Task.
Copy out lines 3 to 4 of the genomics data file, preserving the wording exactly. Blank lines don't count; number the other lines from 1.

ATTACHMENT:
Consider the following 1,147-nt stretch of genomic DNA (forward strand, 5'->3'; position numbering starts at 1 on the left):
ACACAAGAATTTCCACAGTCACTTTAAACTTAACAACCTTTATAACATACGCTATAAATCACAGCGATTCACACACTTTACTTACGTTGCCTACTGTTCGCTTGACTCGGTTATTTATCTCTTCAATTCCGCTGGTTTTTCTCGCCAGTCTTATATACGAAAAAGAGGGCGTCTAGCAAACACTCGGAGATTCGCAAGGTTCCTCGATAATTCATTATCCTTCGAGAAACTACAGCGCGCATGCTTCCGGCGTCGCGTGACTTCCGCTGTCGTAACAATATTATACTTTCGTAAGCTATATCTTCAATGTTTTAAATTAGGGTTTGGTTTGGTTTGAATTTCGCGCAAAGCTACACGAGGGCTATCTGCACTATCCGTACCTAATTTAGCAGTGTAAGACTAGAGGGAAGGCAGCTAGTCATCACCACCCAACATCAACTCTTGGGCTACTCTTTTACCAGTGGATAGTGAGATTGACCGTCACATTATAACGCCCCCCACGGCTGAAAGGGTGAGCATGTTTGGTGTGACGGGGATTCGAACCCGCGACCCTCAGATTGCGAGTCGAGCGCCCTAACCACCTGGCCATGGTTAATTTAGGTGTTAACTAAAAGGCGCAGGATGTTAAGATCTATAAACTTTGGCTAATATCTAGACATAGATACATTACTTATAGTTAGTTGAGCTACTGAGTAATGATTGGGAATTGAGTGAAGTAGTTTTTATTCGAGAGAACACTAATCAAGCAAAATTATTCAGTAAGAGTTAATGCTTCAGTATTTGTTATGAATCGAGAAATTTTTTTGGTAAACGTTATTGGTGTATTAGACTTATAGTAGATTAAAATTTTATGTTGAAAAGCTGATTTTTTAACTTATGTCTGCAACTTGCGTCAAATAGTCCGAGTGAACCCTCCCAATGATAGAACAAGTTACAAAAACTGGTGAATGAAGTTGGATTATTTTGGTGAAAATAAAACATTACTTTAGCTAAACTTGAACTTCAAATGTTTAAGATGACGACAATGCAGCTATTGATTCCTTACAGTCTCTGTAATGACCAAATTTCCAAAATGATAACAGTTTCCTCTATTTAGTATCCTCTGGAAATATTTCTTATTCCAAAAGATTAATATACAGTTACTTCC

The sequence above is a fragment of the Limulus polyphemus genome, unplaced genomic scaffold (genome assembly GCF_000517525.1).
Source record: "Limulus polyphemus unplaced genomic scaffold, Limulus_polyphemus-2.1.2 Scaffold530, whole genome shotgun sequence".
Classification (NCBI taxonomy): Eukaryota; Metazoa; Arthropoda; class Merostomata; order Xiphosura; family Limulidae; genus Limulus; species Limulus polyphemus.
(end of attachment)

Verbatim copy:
The sequence above is a fragment of the Limulus polyphemus genome, unplaced genomic scaffold (genome assembly GCF_000517525.1).
Source record: "Limulus polyphemus unplaced genomic scaffold, Limulus_polyphemus-2.1.2 Scaffold530, whole genome shotgun sequence".